Each of the three heroines has suffered in her own unique way. They are broken toys and Death helps put them back together again. Its a background story for the ages frankly. We never get to see female characters with pasts like these. Well we do if they are utterly insane like Poison Ivy or Harley Quinn, but high functioning women who become the heroes in their own tales are few and far in between.

I really like the mythos that LaFevers creates with her gods in this historical fantasy. Its original enough that she won't be lumped in with Rick Riodan but its close enough to the Greek or Roman mythos thats is familiar to her audience.

The Bad:  The novel wandered through the countryside of Brittany like a drunken mercenary on a binge, and it was not a good time to be frank. This book is 553 pages long and it did not have to be. It really didn't We could have lost 200 pages of this book and still be satisfied. Annith blunders from one storyline to the next and LaFevers is really heavy handed with the plot in the beginning. As subtle as the Beast in a suit as it were.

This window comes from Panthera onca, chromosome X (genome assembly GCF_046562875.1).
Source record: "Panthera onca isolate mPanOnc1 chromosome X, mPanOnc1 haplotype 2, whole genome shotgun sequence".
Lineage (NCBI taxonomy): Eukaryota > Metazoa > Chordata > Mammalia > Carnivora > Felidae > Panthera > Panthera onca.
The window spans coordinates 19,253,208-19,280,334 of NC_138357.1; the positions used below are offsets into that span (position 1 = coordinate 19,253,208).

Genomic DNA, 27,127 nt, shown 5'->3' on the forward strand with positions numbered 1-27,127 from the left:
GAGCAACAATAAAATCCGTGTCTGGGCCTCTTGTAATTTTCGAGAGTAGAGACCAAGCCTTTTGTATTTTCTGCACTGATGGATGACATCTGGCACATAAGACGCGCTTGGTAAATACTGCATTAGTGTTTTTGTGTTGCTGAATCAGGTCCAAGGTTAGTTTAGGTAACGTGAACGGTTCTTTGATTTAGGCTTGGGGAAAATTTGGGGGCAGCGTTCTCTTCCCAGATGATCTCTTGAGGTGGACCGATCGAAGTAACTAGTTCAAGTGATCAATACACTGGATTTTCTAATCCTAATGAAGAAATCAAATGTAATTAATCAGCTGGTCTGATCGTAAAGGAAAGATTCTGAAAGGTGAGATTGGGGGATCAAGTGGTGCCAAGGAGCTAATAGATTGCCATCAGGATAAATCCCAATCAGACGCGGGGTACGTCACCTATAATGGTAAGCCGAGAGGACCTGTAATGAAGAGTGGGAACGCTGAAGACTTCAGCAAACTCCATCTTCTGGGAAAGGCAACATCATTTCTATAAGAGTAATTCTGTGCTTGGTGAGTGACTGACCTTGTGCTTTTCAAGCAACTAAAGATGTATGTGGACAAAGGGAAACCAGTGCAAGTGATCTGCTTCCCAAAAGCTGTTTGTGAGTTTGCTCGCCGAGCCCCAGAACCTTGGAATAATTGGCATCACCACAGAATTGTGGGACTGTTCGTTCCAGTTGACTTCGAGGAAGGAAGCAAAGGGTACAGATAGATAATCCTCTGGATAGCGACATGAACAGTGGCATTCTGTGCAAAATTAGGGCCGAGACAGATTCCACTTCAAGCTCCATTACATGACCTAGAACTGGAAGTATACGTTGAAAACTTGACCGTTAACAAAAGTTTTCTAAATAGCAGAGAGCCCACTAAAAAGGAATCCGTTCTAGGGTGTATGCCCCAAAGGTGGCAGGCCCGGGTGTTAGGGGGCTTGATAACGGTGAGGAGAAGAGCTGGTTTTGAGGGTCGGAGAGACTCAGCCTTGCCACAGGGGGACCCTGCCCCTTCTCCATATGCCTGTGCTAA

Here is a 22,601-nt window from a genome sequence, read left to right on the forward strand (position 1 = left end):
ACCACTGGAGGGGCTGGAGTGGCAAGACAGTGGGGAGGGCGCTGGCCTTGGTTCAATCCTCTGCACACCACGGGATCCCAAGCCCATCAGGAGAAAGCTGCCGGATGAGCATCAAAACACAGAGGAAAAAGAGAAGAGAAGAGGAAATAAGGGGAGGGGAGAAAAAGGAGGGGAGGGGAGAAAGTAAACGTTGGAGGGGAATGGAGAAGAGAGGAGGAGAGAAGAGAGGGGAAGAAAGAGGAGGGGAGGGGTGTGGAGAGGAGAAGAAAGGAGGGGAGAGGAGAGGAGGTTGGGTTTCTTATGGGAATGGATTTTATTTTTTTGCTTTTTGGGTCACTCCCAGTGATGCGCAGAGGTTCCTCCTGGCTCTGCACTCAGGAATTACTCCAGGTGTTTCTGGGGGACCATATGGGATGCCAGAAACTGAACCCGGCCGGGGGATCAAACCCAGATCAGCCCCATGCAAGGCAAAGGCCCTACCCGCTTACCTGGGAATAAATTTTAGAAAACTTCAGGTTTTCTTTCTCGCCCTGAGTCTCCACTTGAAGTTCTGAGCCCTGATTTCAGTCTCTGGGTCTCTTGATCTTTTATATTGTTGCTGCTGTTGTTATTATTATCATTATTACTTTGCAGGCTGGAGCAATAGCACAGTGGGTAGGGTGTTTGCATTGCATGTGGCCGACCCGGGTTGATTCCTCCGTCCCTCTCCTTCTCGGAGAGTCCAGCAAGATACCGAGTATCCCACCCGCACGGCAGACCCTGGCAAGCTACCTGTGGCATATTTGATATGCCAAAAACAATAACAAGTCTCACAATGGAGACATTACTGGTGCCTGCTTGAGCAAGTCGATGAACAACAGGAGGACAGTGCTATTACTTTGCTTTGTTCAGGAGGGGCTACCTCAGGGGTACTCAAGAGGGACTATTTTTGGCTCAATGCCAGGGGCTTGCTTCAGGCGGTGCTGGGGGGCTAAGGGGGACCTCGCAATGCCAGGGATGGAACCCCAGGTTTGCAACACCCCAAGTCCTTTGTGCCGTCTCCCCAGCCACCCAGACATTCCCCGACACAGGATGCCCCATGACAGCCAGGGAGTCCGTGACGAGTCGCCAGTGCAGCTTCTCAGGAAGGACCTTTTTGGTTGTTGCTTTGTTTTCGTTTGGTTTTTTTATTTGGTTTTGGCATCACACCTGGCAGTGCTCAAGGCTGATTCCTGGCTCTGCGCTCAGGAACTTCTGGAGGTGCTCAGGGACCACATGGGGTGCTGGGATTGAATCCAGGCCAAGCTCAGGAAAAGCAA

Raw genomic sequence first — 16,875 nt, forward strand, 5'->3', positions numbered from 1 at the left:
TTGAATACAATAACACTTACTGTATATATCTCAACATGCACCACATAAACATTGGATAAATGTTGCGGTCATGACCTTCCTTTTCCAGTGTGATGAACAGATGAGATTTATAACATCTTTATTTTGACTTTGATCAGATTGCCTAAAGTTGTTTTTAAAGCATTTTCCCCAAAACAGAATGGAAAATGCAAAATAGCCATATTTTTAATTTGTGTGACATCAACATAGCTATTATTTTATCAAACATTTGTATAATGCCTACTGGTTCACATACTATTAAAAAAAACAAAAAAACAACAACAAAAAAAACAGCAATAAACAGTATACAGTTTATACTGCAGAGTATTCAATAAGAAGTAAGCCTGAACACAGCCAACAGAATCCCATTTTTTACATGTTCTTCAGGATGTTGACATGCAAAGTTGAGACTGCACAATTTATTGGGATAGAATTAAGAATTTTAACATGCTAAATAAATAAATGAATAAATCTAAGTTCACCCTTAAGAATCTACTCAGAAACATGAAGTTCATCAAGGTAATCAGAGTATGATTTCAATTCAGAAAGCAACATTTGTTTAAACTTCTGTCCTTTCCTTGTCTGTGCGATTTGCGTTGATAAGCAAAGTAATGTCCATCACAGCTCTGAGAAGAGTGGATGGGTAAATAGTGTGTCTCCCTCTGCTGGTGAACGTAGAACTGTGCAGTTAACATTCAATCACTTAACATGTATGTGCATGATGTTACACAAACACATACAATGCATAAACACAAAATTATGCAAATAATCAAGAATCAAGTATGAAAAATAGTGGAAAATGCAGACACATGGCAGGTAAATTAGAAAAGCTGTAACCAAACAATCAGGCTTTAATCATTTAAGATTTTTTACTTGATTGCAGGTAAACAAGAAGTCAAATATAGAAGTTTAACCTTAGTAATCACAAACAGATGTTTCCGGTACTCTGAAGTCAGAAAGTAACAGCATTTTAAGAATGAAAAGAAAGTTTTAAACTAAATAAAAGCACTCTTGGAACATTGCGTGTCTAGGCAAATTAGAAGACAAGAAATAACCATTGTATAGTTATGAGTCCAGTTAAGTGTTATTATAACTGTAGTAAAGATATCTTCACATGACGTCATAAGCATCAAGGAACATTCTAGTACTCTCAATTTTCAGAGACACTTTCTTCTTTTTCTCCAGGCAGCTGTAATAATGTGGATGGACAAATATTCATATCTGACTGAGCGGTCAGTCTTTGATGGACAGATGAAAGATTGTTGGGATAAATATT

I mean I'm not sure with anyone else but I called out her lineage before the 100th page. It was as clear as the nose on my face so I'm not sure why we had to wait nearly 300 pages till we got to the true. The reveal wasn't as grand as the previous 300 pages lead us to believe. There was little fanfare except Annith's completely overblown reaction. Then her very quick turn around once she has the information. She is like a revolving door of a emotions simply for the sake of tension. There were other ways for tension to be squeezed from this book than that. Annith could have gone into the French court. She had the blonde hair and the cloistering from the outside world to have pulled it off. It was only until the last 50 pages that her purpose became clear. For she was just taking up space for the fist 450 pages. And then it was almost like Indiana Jones in the Raiders of the Lost Ark. The book would have ended the same without Annith in it. Her big win could have been won but any other highly skilled archer. There was nothing in this book that she accomplished that couldn't have been done by another. Unlike Dark Triumph.